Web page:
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College Credit Now: Research Instruction Activities

WR 115

Finding general information about the Presidency and specific information about the 2016 Elections. See WR 115 Trabue

Databases of Interest

  • CQ Researcher
  • Issues and Controversies
  • Gale Virtual Reference
  • Lexis Nexis


Find an eBook on a broad topic

  • Do a library search
  • Find an eBook on a broad topic
  • Look at chapters for ideas about how to focus a topic
  • Look at chapters for ideas about how to organize information

WR 121

Popular and Scholarly

  • Students work in pairs or groups of three (no more than three)
  • Each group gets one popular periodical and one scholarly periodical
  • What subject do the two have in common? Which is the scholarly?
  • Each student has something to write with and something to write on
  • Each student keeps his/her own notes
  • Make a simple table and label one column "popular" and one column "scholarly"
  • Find an article in each (to use as a starting place)
  • Detective work...make observations and follow up by answering "why" questions
  • Take what you learn and move into the electronic environment

You might also like How to Evaluate Sources.

WR 122

Practice Bootstrapping 

  • Find one good source
  • Look at the references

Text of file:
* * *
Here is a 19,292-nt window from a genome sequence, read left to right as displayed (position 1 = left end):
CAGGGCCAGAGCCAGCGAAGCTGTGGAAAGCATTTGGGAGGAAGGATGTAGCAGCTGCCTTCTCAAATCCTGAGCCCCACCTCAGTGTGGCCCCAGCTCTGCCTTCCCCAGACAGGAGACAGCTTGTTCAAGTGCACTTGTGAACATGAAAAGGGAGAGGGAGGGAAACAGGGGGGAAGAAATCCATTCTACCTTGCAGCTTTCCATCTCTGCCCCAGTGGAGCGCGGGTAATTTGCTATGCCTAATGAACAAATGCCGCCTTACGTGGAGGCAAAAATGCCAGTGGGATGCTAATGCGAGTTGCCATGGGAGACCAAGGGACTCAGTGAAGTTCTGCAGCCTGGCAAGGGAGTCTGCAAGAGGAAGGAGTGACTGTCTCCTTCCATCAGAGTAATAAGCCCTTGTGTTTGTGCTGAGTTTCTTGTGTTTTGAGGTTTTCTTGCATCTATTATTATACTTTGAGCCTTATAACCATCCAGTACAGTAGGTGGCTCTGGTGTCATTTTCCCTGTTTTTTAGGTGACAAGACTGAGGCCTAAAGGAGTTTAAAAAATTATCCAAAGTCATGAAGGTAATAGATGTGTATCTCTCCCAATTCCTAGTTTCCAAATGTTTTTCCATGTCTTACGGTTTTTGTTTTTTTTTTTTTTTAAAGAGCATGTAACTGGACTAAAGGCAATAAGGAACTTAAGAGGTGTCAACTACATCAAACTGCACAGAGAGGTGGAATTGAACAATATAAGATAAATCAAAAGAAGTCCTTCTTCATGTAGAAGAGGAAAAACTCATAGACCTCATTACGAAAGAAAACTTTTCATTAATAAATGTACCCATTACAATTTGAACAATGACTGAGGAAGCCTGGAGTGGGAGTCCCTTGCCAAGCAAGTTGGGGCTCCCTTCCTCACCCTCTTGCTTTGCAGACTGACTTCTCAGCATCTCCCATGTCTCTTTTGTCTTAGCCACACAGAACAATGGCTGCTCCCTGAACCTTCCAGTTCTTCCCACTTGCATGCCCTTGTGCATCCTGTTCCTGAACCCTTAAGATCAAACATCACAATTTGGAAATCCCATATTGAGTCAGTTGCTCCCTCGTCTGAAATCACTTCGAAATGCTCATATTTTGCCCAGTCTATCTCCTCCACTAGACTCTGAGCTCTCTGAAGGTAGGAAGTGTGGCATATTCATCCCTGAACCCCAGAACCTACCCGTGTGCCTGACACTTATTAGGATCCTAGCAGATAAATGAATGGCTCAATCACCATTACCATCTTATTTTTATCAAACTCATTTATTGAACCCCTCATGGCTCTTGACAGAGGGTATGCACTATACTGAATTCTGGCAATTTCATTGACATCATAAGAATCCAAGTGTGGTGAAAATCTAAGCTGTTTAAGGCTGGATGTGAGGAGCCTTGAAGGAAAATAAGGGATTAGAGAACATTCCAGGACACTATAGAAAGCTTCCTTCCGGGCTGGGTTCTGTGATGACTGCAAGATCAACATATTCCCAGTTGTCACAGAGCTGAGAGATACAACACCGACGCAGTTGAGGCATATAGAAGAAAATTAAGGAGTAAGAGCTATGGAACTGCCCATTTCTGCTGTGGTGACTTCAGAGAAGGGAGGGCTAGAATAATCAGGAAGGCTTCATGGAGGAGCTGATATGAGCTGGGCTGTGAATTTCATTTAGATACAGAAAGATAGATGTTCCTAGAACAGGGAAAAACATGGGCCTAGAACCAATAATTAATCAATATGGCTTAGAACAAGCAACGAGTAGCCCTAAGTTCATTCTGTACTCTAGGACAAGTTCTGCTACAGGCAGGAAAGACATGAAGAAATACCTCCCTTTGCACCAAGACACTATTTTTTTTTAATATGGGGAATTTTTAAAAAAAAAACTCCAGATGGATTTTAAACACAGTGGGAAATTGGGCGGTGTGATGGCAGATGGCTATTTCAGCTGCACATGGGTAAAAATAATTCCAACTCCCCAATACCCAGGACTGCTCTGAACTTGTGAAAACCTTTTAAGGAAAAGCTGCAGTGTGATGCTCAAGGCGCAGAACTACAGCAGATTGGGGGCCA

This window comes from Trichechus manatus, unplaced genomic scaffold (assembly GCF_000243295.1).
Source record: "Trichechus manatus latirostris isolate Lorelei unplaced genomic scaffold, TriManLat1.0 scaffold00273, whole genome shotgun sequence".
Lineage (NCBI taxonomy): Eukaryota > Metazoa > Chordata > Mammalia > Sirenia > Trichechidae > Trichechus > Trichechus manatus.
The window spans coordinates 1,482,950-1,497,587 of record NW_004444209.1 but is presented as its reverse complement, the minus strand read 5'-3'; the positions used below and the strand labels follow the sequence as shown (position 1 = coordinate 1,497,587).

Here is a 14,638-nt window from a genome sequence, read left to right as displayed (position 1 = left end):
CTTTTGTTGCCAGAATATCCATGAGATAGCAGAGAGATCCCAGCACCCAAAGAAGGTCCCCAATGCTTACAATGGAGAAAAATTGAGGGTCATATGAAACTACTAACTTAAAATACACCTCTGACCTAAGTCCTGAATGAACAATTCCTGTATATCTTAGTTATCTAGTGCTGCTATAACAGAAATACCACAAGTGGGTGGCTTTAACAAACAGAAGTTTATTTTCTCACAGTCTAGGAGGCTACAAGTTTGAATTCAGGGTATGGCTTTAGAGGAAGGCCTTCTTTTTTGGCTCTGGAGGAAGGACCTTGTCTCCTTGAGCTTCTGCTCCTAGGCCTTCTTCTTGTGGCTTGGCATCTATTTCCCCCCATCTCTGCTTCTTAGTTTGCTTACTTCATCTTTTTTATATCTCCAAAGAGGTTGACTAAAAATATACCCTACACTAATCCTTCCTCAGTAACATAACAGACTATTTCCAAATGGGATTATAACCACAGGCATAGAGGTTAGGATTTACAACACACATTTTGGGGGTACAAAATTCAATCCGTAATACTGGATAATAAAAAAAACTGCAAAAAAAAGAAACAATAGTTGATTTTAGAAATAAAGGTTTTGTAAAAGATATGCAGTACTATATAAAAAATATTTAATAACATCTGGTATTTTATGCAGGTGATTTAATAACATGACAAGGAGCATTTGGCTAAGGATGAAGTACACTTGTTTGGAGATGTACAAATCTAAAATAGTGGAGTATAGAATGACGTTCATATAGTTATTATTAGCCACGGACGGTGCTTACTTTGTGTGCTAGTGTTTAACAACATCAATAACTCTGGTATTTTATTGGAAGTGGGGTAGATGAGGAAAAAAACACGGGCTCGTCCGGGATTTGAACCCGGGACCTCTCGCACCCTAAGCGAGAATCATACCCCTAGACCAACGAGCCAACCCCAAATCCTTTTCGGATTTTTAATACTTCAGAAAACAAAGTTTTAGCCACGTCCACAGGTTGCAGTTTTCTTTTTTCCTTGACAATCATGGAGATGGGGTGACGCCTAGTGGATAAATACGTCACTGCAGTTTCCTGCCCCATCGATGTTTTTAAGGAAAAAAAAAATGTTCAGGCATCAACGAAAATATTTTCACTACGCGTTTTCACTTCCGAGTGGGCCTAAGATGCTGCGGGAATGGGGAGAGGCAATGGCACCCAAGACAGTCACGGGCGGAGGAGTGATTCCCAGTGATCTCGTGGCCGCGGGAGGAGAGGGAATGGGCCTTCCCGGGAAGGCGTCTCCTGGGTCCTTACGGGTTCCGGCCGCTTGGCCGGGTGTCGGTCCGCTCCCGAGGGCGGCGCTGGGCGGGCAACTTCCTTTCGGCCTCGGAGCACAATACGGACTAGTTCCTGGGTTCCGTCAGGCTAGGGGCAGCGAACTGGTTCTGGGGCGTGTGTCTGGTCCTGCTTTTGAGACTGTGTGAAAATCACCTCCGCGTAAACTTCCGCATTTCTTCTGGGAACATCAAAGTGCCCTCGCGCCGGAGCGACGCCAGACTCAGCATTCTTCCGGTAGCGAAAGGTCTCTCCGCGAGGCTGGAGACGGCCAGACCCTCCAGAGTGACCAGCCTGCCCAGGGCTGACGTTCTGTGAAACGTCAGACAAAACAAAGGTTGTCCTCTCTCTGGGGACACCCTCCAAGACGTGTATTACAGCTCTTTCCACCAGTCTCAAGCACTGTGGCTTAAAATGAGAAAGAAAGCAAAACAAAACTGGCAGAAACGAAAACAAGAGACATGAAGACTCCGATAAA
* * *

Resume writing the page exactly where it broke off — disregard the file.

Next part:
• Track down the references that look useful for your topic

The following citations are from:

Kraushaar, James M., and Novak, David C. "Examining the Affects of Student Multitasking with Laptops During the Lecture. (Report)." Journal of Information Systems Education 21.2 (2010): 241. Web.

Search for each of the sources listed below. Use Library Search at http://librarysearch.chemeketa.eduGoogle Scholar at or any other search tool of your choice.  Be prepared to answer these questions.

  • Did you find the source?
  • Is it available in full text online?
  • What is it? A book, article or something else?
  • How did you find it? What search techniques did you use? Which search tool did you use? 


  1. Adams, Dennis. (2006), "Wireless Laptops in the Classroom (and the Sesame Street Syndrome.)", Communications of the ACM , Vol. 49, pp. 25-27.

  1. Anderson, L. W. and Krathwohl, D. (2001), A Taxonomy for Learning, Teaching, and Assessing: A Revision of Bloom's Taxonomy of Educational Objectives. Addison Wesley Longman, New York.

  1. Barkhuus, L. (2005), "Bring Your Own Laptop Unless You Want to Follow the Lecture." Proceedings of the 2005 International ACM SIGGROUP Conference on Supporting Group Work, November 6-9, pp. 140-143.

  2. Trimmel, M. and Bachmann, J. (2004), "Cognitive, Social, Motivational and Health Aspects of Students in Laptop Classrooms." Journal of Computer Assisted Learning, Vol. 20, pp. 151-158.

  3. Weaver, B.E. and Nilson, L.B. (2005), "Laptops in Class: What Are They Good For? What Can You Do with Them?" New Directions for Teaching and Learning, No. 101, pp. 3-13.

  1. Young, J. R. (2006), "The Fight for Classroom Attention: Professor vs. Laptop." Chronicle of Higher Education, Vol. 52, Issue 39, pp. A27-A29.


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